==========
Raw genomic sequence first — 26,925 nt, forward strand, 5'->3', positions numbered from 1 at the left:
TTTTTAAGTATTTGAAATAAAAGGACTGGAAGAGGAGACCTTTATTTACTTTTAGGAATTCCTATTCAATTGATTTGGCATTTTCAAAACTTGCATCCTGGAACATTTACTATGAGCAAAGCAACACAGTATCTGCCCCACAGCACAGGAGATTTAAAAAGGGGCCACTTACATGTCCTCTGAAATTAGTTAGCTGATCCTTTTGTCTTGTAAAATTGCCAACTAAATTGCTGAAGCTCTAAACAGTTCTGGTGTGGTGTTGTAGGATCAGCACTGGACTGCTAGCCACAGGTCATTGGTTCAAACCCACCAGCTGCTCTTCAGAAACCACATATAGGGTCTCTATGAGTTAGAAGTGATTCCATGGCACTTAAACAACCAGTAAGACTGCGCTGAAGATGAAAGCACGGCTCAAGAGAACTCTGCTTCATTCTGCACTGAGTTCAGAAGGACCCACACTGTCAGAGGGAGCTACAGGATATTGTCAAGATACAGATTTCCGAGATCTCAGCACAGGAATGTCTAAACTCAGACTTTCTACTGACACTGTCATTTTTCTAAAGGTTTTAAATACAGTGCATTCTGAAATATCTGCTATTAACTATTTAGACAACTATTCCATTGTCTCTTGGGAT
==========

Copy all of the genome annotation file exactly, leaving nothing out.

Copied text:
Raw genomic sequence first — 26,925 nt, forward strand, 5'->3', positions numbered from 1 at the left:
TTTTTAAGTATTTGAAATAAAAGGACTGGAAGAGGAGACCTTTATTTACTTTTAGGAATTCCTATTCAATTGATTTGGCATTTTCAAAACTTGCATCCTGGAACATTTACTATGAGCAAAGCAACACAGTATCTGCCCCACAGCACAGGAGATTTAAAAAGGGGCCACTTACATGTCCTCTGAAATTAGTTAGCTGATCCTTTTGTCTTGTAAAATTGCCAACTAAATTGCTGAAGCTCTAAACAGTTCTGGTGTGGTGTTGTAGGATCAGCACTGGACTGCTAGCCACAGGTCATTGGTTCAAACCCACCAGCTGCTCTTCAGAAACCACATATAGGGTCTCTATGAGTTAGAAGTGATTCCATGGCACTTAAACAACCAGTAAGACTGCGCTGAAGATGAAAGCACGGCTCAAGAGAACTCTGCTTCATTCTGCACTGAGTTCAGAAGGACCCACACTGTCAGAGGGAGCTACAGGATATTGTCAAGATACAGATTTCCGAGATCTCAGCACAGGAATGTCTAAACTCAGACTTTCTACTGACACTGTCATTTTTCTAAAGGTTTTAAATACAGTGCATTCTGAAATATCTGCTATTAACTATTTAGACAACTATTCCATTGTCTCTTGGGAT